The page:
Contraction in human Lower Esophageal Sphincter
This assay determines whether your test article affects the contraction of lower esophageal sphincter (LES) muscle strips.

We do not yet fully understand the full range of activity possessed by MLN1, or which intracellular cascades it triggers.13 We know that desensitization of the receptor occurs following phosphorylation (most likely by a GPCR kinase) which leads to receptor internalization and recycling.13 However, more research is needed to fully understand the intercellular signalling cascades associated with MLN. 

Pharmacology of the motilin receptor

While no pathophysiological role has been linked to the motilin system, the motilin receptor and MLN expression are altered in some diseases.1 For example, decreased plasma levels of MLN are observed in patients with constipation and impaired stomach motility, while patients with irritable bowel syndrome (IBS) and gastroparesis diabeticorum (GD)14 show increased plasma levels of MLN.1,2

Motilin receptor agonists are currently used in acute care to prepare patients for rapid intubation or endoscopy1, however, they are not suitable for the treatment of chronic conditions.3 As there remains a clinical need for safe and effective gastric prokinetic agents suitable for long-term use1,15 pharmacologists are keen to develop novel motilin mimetics that can fulfil this unmet need.3

Erythromycin

Of all the motilin agonists used clinically, Erythromycin is the most researched in the literature. Erythromycin is a high-affinity analog of MLN10 that binds to motilin receptors on gastric and intestinal smooth muscle cells16 resulting in contraction.2 It belongs to the "motilide" drug class because it is both a macrolide antibiotic16 and an MLN agonist.2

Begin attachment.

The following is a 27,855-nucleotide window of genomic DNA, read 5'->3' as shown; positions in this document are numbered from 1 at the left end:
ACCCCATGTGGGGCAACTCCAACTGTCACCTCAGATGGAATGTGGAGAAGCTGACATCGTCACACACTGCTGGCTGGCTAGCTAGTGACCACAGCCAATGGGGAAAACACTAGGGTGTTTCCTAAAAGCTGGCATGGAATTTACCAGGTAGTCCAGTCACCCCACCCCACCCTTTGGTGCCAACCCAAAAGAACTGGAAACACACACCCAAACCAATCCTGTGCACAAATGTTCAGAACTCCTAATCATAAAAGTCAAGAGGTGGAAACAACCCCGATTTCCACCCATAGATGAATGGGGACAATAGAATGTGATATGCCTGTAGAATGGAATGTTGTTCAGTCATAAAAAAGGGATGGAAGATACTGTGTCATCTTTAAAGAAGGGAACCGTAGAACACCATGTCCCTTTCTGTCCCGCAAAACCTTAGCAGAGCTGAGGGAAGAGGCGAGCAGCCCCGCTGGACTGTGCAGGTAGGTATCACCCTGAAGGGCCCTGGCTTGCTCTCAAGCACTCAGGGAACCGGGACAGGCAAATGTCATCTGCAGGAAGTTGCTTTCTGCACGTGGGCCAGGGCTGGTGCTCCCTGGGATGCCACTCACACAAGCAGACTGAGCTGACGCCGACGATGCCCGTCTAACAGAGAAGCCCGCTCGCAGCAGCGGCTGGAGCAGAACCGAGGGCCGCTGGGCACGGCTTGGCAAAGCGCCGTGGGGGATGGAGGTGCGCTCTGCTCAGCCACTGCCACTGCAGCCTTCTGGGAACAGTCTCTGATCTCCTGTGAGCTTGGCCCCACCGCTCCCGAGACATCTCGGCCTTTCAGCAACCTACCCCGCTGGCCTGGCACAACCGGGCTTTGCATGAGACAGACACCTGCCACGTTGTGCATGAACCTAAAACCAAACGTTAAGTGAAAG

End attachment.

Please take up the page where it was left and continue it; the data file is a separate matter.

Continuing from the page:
Erythromycin is most commonly used as an antibiotic, however, it can also be used to reduce nausea or vomiting and to increase gastric motility.16 These prokinetic doses are typically lower,4 but it depends on the aim of the treatment.16 A low dose (0.5-1mg/kg) will increase peristalsis in the stomach and small intestine, which resembles phase III of the MMC.14 A higher dose (3mg/kg) will result in more rapid stomach emptying, but can also cause stomach cramps, diarrhea, and vomiting.16 

Unfortunately, erythromycin is not suitable for the long-term treatment of gastroparesis16 as extended use of this drug risks antibiotic resistance and a decrease in prokinetic efficacy (i.e., tachyphylaxis).14 It is thought that the down-regulation of the motilin receptor is responsible for this observed tachyphylaxis in the long-term use of erythromycin.14

Stomach motility (Erythromycin) model
Investigate if your test article changes contractile force in stomach tissue, using erythromycin as a control compound.